The number of homeless and poor people seeking food assistance on the doorstep of Croydon Town Hall has reached record levels, according to a report from a local charity.
Nightwatch’s Annual Report for 2014 highlights a dramatic increase since 2013 in the number of clients visiting the Queen’s Gardens on Sunday evenings when volunteers provide food and clothing.
The report states: “For the first time the number of people in the gardens exceeded 100 on a Sunday night. This is in keeping with a general upward trend.”
There has also been a sharp rise in weekday numbers over the past two years, first highlighted in Nightwatch’s 2013 Report.
This finding is echoed by volunteers at the Rapture Ministries Church who are responsible for distributing food on Monday evenings.
‘‘A couple of weeks ago we had about 80 people here,’’ said Adrian Taylor 56, of Addiscombe, a volunteer with the church. ‘‘That’s a heck of a lot.’’
The work of local charities may be further stretched if they are forced to relocate from the Queen’s Gardens once the adjoining Taberner House, the former Council headquarters, is demolished and replaced by residential housing.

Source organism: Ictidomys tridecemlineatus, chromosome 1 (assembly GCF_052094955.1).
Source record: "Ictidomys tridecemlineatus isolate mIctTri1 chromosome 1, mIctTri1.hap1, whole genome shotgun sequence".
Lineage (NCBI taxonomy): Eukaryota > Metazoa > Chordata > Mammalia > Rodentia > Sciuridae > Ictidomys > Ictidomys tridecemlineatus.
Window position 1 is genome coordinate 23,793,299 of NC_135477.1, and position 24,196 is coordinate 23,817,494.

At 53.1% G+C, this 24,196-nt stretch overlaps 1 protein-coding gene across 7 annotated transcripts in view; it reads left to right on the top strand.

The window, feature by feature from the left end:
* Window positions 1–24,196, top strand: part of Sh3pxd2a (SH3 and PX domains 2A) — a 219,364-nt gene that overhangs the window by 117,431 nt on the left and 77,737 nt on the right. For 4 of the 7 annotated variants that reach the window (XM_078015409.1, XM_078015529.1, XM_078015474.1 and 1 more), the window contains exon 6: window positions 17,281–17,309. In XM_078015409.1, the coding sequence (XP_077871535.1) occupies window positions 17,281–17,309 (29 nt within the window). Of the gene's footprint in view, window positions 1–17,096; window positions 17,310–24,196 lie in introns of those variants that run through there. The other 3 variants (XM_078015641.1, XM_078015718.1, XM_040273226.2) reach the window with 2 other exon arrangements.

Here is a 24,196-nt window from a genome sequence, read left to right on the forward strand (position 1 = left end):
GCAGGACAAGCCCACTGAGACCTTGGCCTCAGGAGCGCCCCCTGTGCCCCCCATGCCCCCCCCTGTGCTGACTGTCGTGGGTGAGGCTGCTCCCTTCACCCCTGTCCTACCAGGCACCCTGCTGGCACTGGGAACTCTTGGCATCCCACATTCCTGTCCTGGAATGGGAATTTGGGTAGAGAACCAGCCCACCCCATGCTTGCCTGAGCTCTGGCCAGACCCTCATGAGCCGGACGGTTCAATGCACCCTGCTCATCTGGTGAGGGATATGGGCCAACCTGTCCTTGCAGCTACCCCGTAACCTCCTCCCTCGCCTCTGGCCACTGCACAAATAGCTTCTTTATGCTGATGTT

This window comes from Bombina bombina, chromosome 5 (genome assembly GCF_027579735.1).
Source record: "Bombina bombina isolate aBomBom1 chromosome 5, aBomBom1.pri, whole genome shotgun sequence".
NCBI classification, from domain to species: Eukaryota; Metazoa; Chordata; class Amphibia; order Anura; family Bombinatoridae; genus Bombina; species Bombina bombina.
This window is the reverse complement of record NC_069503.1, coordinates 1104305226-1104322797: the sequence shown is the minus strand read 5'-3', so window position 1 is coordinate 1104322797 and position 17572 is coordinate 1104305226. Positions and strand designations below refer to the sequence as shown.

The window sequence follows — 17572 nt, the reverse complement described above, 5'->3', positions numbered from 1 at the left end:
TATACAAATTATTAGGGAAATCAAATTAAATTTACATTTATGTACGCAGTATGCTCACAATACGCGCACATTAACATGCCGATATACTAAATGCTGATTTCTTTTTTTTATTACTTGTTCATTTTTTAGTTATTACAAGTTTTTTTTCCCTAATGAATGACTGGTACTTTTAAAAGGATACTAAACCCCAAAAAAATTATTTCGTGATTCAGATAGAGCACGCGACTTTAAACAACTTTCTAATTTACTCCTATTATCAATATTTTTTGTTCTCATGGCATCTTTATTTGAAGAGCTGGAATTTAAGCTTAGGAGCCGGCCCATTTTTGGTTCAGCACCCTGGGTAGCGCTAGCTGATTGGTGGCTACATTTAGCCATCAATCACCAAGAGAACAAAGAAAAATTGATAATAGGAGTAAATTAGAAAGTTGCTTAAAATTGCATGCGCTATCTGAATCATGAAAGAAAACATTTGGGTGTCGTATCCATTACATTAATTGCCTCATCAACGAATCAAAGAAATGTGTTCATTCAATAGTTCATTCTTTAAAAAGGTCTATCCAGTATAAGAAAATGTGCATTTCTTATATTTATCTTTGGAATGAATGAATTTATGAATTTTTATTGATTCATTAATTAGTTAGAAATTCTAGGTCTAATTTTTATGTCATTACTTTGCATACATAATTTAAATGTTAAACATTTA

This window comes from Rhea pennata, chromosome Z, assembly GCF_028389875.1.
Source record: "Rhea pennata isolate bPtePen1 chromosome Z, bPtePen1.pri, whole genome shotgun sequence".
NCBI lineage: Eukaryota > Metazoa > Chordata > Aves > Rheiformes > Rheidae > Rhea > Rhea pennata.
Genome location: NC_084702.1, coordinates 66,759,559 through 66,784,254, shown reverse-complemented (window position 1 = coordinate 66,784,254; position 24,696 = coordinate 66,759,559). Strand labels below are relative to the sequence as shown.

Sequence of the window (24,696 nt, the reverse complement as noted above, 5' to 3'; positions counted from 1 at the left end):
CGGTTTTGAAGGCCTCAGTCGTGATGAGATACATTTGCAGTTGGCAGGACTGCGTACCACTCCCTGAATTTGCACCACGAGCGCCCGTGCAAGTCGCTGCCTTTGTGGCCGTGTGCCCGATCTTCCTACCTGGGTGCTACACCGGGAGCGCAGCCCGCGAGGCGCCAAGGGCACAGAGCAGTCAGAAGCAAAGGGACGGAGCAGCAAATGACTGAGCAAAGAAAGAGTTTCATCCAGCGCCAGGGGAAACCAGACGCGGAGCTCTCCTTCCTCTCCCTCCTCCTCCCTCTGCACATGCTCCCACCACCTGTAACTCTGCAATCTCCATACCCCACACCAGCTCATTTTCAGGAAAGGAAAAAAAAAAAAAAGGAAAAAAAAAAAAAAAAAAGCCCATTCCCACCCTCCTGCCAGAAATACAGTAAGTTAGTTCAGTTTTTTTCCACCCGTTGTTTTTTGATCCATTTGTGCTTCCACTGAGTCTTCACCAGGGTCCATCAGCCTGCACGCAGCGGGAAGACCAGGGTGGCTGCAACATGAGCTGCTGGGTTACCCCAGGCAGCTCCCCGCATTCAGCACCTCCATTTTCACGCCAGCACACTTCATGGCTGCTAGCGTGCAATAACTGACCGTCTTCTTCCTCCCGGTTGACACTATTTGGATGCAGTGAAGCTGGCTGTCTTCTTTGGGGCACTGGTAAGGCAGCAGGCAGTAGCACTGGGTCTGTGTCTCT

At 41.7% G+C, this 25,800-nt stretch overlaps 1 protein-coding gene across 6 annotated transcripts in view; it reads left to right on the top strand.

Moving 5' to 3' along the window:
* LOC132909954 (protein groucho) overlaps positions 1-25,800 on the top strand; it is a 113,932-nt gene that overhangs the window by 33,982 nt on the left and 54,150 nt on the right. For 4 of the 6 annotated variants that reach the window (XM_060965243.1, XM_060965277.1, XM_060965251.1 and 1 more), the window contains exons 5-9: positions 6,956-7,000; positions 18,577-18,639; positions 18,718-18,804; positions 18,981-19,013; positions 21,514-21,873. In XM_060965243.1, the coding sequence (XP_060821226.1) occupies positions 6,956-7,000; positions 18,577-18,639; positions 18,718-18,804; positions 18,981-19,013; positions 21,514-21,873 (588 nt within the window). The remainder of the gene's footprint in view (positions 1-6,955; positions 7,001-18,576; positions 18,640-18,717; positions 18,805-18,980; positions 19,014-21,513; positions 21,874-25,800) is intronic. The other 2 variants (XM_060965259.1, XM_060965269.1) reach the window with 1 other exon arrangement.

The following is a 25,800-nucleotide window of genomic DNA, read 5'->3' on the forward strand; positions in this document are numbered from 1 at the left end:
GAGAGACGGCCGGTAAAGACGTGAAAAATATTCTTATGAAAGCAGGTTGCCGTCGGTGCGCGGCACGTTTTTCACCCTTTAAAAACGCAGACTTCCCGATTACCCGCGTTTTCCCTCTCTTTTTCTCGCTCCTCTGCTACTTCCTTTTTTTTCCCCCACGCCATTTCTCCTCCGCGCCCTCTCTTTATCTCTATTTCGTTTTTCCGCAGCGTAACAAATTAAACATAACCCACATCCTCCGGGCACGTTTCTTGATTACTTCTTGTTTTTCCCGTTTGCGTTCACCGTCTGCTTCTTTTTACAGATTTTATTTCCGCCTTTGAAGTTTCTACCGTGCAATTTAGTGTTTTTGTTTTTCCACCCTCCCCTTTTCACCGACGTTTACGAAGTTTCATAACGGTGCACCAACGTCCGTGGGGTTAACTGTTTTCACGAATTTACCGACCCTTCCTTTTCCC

Pastor Joseph Stephenson, 61, who leads Rapture Ministries’ work, would like greater support from the Croydon Council to meet increasing demands.
‘‘The local authorities should be able to at least contribute something to organisations that have been out here for many years trying to help the community,’’ he said.
Jad Adams, Nightwatch chairman, however, welcomed the plan to redevelop the space for housing.
The rise in vulnerable people needing support from the charity is believed to be directly linked to the current housing crisis as many clients are not actually homeless, but are either struggling to pay rent or to find accommodation in the first place.
‘The problem is the availability of property, the reluctance of private landlords to let to council tenants, and the spiralling value of housing,” Adams said.
“We value any residential building in Croydon. We want there to be more housing, preferably some of it social housing.’’
Irrespective of the reason why someone needs to visit the Queen’s Gardens, all clients are treated equally.
”Life has just turned upside down for them,” said Stephenson. “Some have run businesses, have been married with families and lived what would be considered a respectable life.”
This support is greatly valued by clients such as Lydia, a 38-year old recovering alcoholic, who recently became homeless.
‘‘We appreciate what they do because they don’t have to come here, but they do it every week,” she said.
“It’s because of their generosity that we can eat.”